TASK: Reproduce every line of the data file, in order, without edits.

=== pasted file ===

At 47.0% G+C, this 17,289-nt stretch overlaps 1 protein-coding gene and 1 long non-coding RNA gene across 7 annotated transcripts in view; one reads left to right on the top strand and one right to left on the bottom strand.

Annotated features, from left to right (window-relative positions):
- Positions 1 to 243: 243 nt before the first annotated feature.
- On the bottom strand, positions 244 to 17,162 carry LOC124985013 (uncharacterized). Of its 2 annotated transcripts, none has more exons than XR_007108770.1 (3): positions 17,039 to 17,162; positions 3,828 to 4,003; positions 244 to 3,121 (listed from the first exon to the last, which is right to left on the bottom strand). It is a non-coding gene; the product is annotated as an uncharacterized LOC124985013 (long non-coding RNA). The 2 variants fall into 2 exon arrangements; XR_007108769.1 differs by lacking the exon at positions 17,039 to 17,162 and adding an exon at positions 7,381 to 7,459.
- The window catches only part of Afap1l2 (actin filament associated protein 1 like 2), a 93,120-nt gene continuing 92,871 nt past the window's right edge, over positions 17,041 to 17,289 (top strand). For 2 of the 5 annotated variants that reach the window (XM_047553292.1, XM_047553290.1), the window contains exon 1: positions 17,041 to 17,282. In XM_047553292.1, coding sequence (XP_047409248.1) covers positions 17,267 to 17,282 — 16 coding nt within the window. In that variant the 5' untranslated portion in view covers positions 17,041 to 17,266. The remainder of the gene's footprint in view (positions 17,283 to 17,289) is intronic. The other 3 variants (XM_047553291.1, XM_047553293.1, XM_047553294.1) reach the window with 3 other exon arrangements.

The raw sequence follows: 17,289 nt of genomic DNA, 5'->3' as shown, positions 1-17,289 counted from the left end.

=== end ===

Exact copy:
At 47.0% G+C, this 17,289-nt stretch overlaps 1 protein-coding gene and 1 long non-coding RNA gene across 7 annotated transcripts in view; one reads left to right on the top strand and one right to left on the bottom strand.

Annotated features, from left to right (window-relative positions):
- Positions 1 to 243: 243 nt before the first annotated feature.
- On the bottom strand, positions 244 to 17,162 carry LOC124985013 (uncharacterized). Of its 2 annotated transcripts, none has more exons than XR_007108770.1 (3): positions 17,039 to 17,162; positions 3,828 to 4,003; positions 244 to 3,121 (listed from the first exon to the last, which is right to left on the bottom strand). It is a non-coding gene; the product is annotated as an uncharacterized LOC124985013 (long non-coding RNA). The 2 variants fall into 2 exon arrangements; XR_007108769.1 differs by lacking the exon at positions 17,039 to 17,162 and adding an exon at positions 7,381 to 7,459.
- The window catches only part of Afap1l2 (actin filament associated protein 1 like 2), a 93,120-nt gene continuing 92,871 nt past the window's right edge, over positions 17,041 to 17,289 (top strand). For 2 of the 5 annotated variants that reach the window (XM_047553292.1, XM_047553290.1), the window contains exon 1: positions 17,041 to 17,282. In XM_047553292.1, coding sequence (XP_047409248.1) covers positions 17,267 to 17,282 — 16 coding nt within the window. In that variant the 5' untranslated portion in view covers positions 17,041 to 17,266. The remainder of the gene's footprint in view (positions 17,283 to 17,289) is intronic. The other 3 variants (XM_047553291.1, XM_047553293.1, XM_047553294.1) reach the window with 3 other exon arrangements.

The raw sequence follows: 17,289 nt of genomic DNA, 5'->3' as shown, positions 1-17,289 counted from the left end.